Early philosophers (Kant, 1768) and developmental researchers (Acredolo, 1977; Piaget, 1928) argued that children's spatial representations are primarily egocentric. In contrast to this position, the reports of cross-linguistic variation in spatial language, especially the evidence that some cultures prefer geocentric FoR, raises skepticism about the claim that children's initial FoRs are predominantly egocentric rather than geocentric (Majid et al., 2004). Furthermore, a number of studies have indicated a correlation between the dominant FoRs in a specific language community, and the availability of FoR representations in non-verbal cognitive tasks in members of that community (Haun & Rapold, 2009; Haun, Rapold, Call, Janzen, & Levinson, 2006; Pyers et al., 2010; cf. Li, Abarbanell, Gleitman, & Papafragou, 2011), suggesting that language experience might causally influence the conceptual representation of FoRs. Collectively, these findings have raised a number of questions. First, what are the conceptual origins of these FoR representations: how robustly are they represented in children prior to substantial input from their culture and language? Second, how does experience with language and culture interact with early-arising conceptual representations?

The current studies investigate children's ability to learn frames of reference words, using a novel-word training paradigm, in order to begin to address these questions about language acquisition and conceptual abilities in the spatial domain. To set up our study, we must first introduce some terminology regarding the range of reference frames that are discussed in previous literature and characterize the cross-linguistic variations that appear in the world's languages.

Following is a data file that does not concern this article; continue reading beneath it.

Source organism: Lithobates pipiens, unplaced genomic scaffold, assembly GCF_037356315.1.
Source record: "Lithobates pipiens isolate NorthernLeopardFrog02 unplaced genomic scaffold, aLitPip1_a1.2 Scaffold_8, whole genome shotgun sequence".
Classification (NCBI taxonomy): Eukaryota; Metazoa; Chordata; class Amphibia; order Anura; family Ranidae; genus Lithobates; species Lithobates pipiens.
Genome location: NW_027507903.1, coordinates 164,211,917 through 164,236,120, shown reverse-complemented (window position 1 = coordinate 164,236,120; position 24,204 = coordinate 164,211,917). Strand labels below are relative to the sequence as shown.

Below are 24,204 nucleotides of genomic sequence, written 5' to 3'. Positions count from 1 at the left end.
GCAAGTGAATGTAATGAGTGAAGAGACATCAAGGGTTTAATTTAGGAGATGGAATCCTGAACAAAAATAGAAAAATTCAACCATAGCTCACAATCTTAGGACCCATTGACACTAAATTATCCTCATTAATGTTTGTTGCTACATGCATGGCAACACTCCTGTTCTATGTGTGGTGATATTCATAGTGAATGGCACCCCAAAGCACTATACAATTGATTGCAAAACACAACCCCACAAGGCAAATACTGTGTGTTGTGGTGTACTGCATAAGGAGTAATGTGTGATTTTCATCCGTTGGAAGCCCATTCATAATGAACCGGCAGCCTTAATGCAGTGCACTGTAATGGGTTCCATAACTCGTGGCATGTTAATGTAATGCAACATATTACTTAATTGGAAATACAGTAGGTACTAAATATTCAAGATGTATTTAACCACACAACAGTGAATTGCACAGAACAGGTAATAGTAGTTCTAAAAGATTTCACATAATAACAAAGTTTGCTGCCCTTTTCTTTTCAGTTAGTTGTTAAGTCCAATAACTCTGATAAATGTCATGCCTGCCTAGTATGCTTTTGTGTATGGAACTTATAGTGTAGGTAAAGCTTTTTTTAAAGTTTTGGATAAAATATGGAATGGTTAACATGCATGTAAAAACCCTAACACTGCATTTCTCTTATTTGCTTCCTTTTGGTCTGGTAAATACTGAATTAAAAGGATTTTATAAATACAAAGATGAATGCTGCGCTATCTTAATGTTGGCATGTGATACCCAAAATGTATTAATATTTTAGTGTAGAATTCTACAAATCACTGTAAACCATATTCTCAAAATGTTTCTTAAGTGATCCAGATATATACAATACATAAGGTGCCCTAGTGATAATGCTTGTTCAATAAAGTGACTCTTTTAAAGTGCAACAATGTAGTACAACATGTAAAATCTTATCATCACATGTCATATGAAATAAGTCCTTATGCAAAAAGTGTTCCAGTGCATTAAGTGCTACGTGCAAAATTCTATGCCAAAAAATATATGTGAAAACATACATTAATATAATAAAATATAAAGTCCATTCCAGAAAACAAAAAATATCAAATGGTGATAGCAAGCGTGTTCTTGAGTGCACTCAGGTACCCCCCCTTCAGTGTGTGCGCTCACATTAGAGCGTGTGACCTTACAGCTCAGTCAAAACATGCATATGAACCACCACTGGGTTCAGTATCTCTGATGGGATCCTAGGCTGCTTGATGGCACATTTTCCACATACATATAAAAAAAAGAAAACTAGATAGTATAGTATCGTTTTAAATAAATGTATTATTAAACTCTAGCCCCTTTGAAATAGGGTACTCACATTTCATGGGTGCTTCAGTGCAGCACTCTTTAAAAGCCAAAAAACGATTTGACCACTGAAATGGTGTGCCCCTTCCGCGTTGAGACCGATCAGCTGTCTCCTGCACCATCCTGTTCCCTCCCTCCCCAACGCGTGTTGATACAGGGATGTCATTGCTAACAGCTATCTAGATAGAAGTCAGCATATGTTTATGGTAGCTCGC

1.2. Frames of reference

1.2.1. Defining entities and coordinate axes

We use spatial language every day, but we do not normally think about the different types of spatial expressions available to us. Consider a child hearing a novel spatial expression for the first time (''The apple is ZIV of the doll"). The child could attribute numerous meanings to the novel spatial word "ZIV." For example, the speaker could mean the apple is to the north of the doll. In this case, the speaker would be using an environment-based (or geocentric) frame of reference, where she is describing the relationship between the doll and the apple using a constant fixture of the environment (e.g., the North Pole). Alternatively, the speaker could describe the position of the doll using an expression with an object-centric frame of reference, where the meanings of the expressions depend on the orientation of an object not anchored to earth (e.g., the doll or the speaker).